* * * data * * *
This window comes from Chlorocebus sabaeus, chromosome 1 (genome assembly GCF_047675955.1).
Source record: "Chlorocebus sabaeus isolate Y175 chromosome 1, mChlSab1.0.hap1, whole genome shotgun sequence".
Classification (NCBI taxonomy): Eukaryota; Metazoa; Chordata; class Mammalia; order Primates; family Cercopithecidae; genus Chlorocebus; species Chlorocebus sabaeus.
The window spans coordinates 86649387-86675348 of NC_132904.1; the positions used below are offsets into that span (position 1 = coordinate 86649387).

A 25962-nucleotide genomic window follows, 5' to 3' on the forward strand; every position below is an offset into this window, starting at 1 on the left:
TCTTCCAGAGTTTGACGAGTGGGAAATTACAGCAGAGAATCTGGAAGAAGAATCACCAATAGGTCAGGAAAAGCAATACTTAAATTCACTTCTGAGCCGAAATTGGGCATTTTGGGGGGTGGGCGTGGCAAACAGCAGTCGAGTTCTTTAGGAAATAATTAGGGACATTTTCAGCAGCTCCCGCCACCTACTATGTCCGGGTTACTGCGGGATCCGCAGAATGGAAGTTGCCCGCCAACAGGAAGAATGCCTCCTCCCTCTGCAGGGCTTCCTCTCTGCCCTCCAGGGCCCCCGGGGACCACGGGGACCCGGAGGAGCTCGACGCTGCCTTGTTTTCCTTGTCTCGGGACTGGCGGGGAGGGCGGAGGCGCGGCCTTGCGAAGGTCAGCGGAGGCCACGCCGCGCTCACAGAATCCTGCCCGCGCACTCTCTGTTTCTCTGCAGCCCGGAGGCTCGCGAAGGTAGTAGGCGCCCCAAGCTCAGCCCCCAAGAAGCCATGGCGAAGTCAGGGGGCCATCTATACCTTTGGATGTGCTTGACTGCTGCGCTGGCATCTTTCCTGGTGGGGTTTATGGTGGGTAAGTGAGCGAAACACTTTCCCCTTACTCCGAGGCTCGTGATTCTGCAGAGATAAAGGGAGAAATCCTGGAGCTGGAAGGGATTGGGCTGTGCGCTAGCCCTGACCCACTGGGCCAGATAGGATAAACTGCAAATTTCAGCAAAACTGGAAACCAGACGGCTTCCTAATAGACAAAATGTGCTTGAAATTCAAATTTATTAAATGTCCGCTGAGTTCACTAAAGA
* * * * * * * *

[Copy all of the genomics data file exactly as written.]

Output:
This window comes from Chlorocebus sabaeus, chromosome 1 (genome assembly GCF_047675955.1).
Source record: "Chlorocebus sabaeus isolate Y175 chromosome 1, mChlSab1.0.hap1, whole genome shotgun sequence".
Classification (NCBI taxonomy): Eukaryota; Metazoa; Chordata; class Mammalia; order Primates; family Cercopithecidae; genus Chlorocebus; species Chlorocebus sabaeus.
The window spans coordinates 86649387-86675348 of NC_132904.1; the positions used below are offsets into that span (position 1 = coordinate 86649387).

A 25962-nucleotide genomic window follows, 5' to 3' on the forward strand; every position below is an offset into this window, starting at 1 on the left:
TCTTCCAGAGTTTGACGAGTGGGAAATTACAGCAGAGAATCTGGAAGAAGAATCACCAATAGGTCAGGAAAAGCAATACTTAAATTCACTTCTGAGCCGAAATTGGGCATTTTGGGGGGTGGGCGTGGCAAACAGCAGTCGAGTTCTTTAGGAAATAATTAGGGACATTTTCAGCAGCTCCCGCCACCTACTATGTCCGGGTTACTGCGGGATCCGCAGAATGGAAGTTGCCCGCCAACAGGAAGAATGCCTCCTCCCTCTGCAGGGCTTCCTCTCTGCCCTCCAGGGCCCCCGGGGACCACGGGGACCCGGAGGAGCTCGACGCTGCCTTGTTTTCCTTGTCTCGGGACTGGCGGGGAGGGCGGAGGCGCGGCCTTGCGAAGGTCAGCGGAGGCCACGCCGCGCTCACAGAATCCTGCCCGCGCACTCTCTGTTTCTCTGCAGCCCGGAGGCTCGCGAAGGTAGTAGGCGCCCCAAGCTCAGCCCCCAAGAAGCCATGGCGAAGTCAGGGGGCCATCTATACCTTTGGATGTGCTTGACTGCTGCGCTGGCATCTTTCCTGGTGGGGTTTATGGTGGGTAAGTGAGCGAAACACTTTCCCCTTACTCCGAGGCTCGTGATTCTGCAGAGATAAAGGGAGAAATCCTGGAGCTGGAAGGGATTGGGCTGTGCGCTAGCCCTGACCCACTGGGCCAGATAGGATAAACTGCAAATTTCAGCAAAACTGGAAACCAGACGGCTTCCTAATAGACAAAATGTGCTTGAAATTCAAATTTATTAAATGTCCGCTGAGTTCACTAAAGA